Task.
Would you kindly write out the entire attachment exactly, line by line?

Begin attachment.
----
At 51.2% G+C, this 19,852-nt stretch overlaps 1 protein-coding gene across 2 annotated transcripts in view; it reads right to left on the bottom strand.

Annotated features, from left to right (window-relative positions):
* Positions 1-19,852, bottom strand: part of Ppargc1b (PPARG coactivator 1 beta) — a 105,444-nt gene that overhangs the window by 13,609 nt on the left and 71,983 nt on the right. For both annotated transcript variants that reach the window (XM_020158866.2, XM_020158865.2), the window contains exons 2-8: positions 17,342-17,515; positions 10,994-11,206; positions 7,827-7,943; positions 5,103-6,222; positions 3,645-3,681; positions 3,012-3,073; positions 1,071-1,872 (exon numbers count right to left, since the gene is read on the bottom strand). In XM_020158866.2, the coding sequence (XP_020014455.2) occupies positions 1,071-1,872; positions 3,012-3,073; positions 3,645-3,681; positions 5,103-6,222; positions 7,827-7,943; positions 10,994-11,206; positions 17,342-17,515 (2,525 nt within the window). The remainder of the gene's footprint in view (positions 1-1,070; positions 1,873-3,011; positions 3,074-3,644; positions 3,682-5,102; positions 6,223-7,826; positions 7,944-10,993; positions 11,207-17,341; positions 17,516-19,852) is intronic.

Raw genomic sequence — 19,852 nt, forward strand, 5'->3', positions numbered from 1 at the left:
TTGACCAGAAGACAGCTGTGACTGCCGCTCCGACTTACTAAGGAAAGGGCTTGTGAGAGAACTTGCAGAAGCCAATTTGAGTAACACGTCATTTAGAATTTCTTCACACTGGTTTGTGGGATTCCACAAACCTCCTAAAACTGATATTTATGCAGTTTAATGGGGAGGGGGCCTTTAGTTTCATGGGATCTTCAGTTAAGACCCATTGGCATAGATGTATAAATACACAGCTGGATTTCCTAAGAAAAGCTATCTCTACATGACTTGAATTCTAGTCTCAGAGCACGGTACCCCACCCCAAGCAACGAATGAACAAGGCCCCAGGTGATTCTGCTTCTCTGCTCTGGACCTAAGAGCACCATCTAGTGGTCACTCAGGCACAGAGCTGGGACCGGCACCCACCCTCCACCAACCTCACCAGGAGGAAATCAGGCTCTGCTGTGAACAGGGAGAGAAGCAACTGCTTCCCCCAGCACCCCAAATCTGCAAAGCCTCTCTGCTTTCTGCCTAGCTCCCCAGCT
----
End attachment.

At 51.2% G+C, this 19,852-nt stretch overlaps 1 protein-coding gene across 2 annotated transcripts in view; it reads right to left on the bottom strand.

Annotated features, from left to right (window-relative positions):
* Positions 1-19,852, bottom strand: part of Ppargc1b (PPARG coactivator 1 beta) — a 105,444-nt gene that overhangs the window by 13,609 nt on the left and 71,983 nt on the right. For both annotated transcript variants that reach the window (XM_020158866.2, XM_020158865.2), the window contains exons 2-8: positions 17,342-17,515; positions 10,994-11,206; positions 7,827-7,943; positions 5,103-6,222; positions 3,645-3,681; positions 3,012-3,073; positions 1,071-1,872 (exon numbers count right to left, since the gene is read on the bottom strand). In XM_020158866.2, the coding sequence (XP_020014455.2) occupies positions 1,071-1,872; positions 3,012-3,073; positions 3,645-3,681; positions 5,103-6,222; positions 7,827-7,943; positions 10,994-11,206; positions 17,342-17,515 (2,525 nt within the window). The remainder of the gene's footprint in view (positions 1-1,070; positions 1,873-3,011; positions 3,074-3,644; positions 3,682-5,102; positions 6,223-7,826; positions 7,944-10,993; positions 11,207-17,341; positions 17,516-19,852) is intronic.

Raw genomic sequence — 19,852 nt, forward strand, 5'->3', positions numbered from 1 at the left:
TTGACCAGAAGACAGCTGTGACTGCCGCTCCGACTTACTAAGGAAAGGGCTTGTGAGAGAACTTGCAGAAGCCAATTTGAGTAACACGTCATTTAGAATTTCTTCACACTGGTTTGTGGGATTCCACAAACCTCCTAAAACTGATATTTATGCAGTTTAATGGGGAGGGGGCCTTTAGTTTCATGGGATCTTCAGTTAAGACCCATTGGCATAGATGTATAAATACACAGCTGGATTTCCTAAGAAAAGCTATCTCTACATGACTTGAATTCTAGTCTCAGAGCACGGTACCCCACCCCAAGCAACGAATGAACAAGGCCCCAGGTGATTCTGCTTCTCTGCTCTGGACCTAAGAGCACCATCTAGTGGTCACTCAGGCACAGAGCTGGGACCGGCACCCACCCTCCACCAACCTCACCAGGAGGAAATCAGGCTCTGCTGTGAACAGGGAGAGAAGCAACTGCTTCCCCCAGCACCCCAAATCTGCAAAGCCTCTCTGCTTTCTGCCTAGCTCCCCAGCT